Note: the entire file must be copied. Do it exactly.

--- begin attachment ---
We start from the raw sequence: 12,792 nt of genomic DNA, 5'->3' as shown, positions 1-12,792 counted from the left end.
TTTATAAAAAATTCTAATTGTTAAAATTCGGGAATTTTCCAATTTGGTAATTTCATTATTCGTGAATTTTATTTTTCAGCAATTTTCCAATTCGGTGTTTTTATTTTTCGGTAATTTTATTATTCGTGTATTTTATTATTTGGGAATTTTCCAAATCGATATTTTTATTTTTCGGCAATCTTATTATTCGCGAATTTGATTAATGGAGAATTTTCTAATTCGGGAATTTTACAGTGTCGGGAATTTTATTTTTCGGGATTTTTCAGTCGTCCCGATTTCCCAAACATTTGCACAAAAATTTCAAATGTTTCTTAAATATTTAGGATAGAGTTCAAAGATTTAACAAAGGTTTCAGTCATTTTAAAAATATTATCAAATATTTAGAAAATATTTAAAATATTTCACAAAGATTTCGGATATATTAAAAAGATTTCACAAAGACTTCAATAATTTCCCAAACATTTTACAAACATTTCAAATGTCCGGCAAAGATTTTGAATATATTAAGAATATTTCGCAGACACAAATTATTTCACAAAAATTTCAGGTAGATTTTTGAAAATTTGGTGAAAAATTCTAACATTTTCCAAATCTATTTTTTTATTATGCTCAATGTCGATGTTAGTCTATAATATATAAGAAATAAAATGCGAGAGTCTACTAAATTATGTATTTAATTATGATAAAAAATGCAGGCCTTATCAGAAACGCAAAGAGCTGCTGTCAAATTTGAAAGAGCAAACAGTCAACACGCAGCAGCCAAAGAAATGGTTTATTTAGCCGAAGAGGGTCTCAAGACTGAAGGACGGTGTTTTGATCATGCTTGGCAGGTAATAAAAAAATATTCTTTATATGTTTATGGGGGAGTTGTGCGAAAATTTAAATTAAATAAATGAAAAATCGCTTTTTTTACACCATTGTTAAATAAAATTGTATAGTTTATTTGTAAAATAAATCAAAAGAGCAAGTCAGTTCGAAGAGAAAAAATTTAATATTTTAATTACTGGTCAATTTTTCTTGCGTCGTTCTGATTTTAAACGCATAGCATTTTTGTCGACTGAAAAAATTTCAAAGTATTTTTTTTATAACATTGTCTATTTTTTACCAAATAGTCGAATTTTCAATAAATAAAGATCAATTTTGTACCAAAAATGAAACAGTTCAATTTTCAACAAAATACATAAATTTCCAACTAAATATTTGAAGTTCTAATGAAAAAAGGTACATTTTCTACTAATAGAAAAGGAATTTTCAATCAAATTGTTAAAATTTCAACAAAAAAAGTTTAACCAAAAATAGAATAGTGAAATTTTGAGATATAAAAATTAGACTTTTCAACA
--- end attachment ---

We start from the raw sequence: 12,792 nt of genomic DNA, 5'->3' as shown, positions 1-12,792 counted from the left end.
TTTATAAAAAATTCTAATTGTTAAAATTCGGGAATTTTCCAATTTGGTAATTTCATTATTCGTGAATTTTATTTTTCAGCAATTTTCCAATTCGGTGTTTTTATTTTTCGGTAATTTTATTATTCGTGTATTTTATTATTTGGGAATTTTCCAAATCGATATTTTTATTTTTCGGCAATCTTATTATTCGCGAATTTGATTAATGGAGAATTTTCTAATTCGGGAATTTTACAGTGTCGGGAATTTTATTTTTCGGGATTTTTCAGTCGTCCCGATTTCCCAAACATTTGCACAAAAATTTCAAATGTTTCTTAAATATTTAGGATAGAGTTCAAAGATTTAACAAAGGTTTCAGTCATTTTAAAAATATTATCAAATATTTAGAAAATATTTAAAATATTTCACAAAGATTTCGGATATATTAAAAAGATTTCACAAAGACTTCAATAATTTCCCAAACATTTTACAAACATTTCAAATGTCCGGCAAAGATTTTGAATATATTAAGAATATTTCGCAGACACAAATTATTTCACAAAAATTTCAGGTAGATTTTTGAAAATTTGGTGAAAAATTCTAACATTTTCCAAATCTATTTTTTTATTATGCTCAATGTCGATGTTAGTCTATAATATATAAGAAATAAAATGCGAGAGTCTACTAAATTATGTATTTAATTATGATAAAAAATGCAGGCCTTATCAGAAACGCAAAGAGCTGCTGTCAAATTTGAAAGAGCAAACAGTCAACACGCAGCAGCCAAAGAAATGGTTTATTTAGCCGAAGAGGGTCTCAAGACTGAAGGACGGTGTTTTGATCATGCTTGGCAGGTAATAAAAAAATATTCTTTATATGTTTATGGGGGAGTTGTGCGAAAATTTAAATTAAATAAATGAAAAATCGCTTTTTTTACACCATTGTTAAATAAAATTGTATAGTTTATTTGTAAAATAAATCAAAAGAGCAAGTCAGTTCGAAGAGAAAAAATTTAATATTTTAATTACTGGTCAATTTTTCTTGCGTCGTTCTGATTTTAAACGCATAGCATTTTTGTCGACTGAAAAAATTTCAAAGTATTTTTTTTATAACATTGTCTATTTTTTACCAAATAGTCGAATTTTCAATAAATAAAGATCAATTTTGTACCAAAAATGAAACAGTTCAATTTTCAACAAAATACATAAATTTCCAACTAAATATTTGAAGTTCTAATGAAAAAAGGTACATTTTCTACTAATAGAAAAGGAATTTTCAATCAAATTGTTAAAATTTCAACAAAAAAAGTTTAACCAAAAATAGAATAGTGAAATTTTGAGATATAAAAATTAGACTTTTCAACA